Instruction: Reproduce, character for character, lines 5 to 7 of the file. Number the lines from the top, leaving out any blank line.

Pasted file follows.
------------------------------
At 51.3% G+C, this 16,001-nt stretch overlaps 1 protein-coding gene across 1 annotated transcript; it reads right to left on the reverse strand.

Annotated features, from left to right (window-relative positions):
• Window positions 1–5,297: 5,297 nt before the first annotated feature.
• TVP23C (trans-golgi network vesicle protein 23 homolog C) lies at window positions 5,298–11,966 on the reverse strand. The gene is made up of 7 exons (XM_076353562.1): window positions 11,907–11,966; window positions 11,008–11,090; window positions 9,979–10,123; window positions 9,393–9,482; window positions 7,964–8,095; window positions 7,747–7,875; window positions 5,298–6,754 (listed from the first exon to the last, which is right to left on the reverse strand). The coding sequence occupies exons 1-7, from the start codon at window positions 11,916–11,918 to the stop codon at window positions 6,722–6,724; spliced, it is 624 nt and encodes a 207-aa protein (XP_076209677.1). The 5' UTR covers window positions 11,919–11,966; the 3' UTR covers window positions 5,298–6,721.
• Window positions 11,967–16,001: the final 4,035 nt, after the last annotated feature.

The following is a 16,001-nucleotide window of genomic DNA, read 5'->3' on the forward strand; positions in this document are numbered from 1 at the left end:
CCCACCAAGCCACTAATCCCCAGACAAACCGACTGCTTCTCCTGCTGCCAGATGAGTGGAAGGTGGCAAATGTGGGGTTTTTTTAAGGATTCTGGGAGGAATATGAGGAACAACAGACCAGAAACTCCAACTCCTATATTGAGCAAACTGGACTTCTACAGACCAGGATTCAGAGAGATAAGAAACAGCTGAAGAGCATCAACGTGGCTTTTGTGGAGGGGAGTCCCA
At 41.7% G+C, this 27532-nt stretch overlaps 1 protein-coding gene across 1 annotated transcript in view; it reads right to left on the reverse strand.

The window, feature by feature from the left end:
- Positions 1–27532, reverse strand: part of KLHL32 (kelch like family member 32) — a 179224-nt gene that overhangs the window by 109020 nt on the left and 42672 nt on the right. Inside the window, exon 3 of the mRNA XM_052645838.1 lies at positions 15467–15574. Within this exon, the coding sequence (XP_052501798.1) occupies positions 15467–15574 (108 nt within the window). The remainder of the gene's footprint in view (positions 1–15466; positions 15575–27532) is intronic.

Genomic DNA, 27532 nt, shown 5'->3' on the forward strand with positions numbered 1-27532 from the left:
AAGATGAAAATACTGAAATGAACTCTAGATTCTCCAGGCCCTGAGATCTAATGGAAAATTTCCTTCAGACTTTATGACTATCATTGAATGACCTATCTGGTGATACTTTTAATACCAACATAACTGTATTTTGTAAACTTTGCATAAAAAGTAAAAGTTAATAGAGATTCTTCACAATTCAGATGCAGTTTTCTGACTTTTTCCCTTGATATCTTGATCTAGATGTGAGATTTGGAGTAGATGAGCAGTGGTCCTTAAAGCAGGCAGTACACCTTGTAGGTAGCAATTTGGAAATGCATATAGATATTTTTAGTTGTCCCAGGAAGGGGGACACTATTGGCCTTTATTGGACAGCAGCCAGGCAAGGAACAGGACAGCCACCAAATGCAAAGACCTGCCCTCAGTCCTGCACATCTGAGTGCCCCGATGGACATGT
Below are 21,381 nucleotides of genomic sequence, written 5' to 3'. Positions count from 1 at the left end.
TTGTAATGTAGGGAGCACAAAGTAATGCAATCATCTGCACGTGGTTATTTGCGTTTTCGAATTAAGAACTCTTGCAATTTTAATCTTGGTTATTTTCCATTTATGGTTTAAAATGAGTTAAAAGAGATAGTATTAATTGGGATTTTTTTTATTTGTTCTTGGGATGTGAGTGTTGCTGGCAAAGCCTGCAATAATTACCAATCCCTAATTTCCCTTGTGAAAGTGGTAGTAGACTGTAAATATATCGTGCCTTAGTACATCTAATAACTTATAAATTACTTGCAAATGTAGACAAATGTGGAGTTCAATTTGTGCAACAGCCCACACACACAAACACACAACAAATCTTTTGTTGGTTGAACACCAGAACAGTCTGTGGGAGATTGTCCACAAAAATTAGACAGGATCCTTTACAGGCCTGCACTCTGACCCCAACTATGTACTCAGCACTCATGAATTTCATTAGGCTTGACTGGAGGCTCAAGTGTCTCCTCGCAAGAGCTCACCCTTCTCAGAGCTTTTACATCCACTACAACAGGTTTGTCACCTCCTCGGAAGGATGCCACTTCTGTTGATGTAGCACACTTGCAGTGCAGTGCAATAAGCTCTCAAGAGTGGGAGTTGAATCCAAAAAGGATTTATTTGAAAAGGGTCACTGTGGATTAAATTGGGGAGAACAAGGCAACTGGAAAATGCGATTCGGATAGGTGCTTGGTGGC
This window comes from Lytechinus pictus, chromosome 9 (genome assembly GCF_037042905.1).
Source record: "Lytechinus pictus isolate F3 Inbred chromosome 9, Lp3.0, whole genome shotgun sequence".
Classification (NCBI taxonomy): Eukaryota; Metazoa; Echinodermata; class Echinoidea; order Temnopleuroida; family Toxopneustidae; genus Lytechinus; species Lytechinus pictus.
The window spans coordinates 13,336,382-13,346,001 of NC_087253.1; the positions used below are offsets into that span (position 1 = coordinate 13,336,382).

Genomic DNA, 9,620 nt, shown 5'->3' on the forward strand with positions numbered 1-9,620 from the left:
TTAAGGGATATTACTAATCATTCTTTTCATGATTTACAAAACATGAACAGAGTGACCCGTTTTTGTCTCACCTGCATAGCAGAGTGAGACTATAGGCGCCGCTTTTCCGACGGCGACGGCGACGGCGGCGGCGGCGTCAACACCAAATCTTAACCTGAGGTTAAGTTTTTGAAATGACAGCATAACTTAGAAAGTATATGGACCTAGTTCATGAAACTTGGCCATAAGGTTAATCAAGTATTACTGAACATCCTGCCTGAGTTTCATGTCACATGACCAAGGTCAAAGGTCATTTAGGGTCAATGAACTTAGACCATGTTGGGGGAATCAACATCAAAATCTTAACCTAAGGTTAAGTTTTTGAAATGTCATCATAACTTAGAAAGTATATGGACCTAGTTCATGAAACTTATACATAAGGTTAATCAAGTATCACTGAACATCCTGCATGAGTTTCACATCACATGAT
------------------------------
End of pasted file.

• Window positions 11,967–16,001: the final 4,035 nt, after the last annotated feature.

The following is a 16,001-nucleotide window of genomic DNA, read 5'->3' on the forward strand; positions in this document are numbered from 1 at the left end:
CCCACCAAGCCACTAATCCCCAGACAAACCGACTGCTTCTCCTGCTGCCAGATGAGTGGAAGGTGGCAAATGTGGGGTTTTTTTAAGGATTCTGGGAGGAATATGAGGAACAACAGACCAGAAACTCCAACTCCTATATTGAGCAAACTGGACTTCTACAGACCAGGATTCAGAGAGATAAGAAACAGCTGAAGAGCATCAACGTGGCTTTTGTGGAGGGGAGTCCCA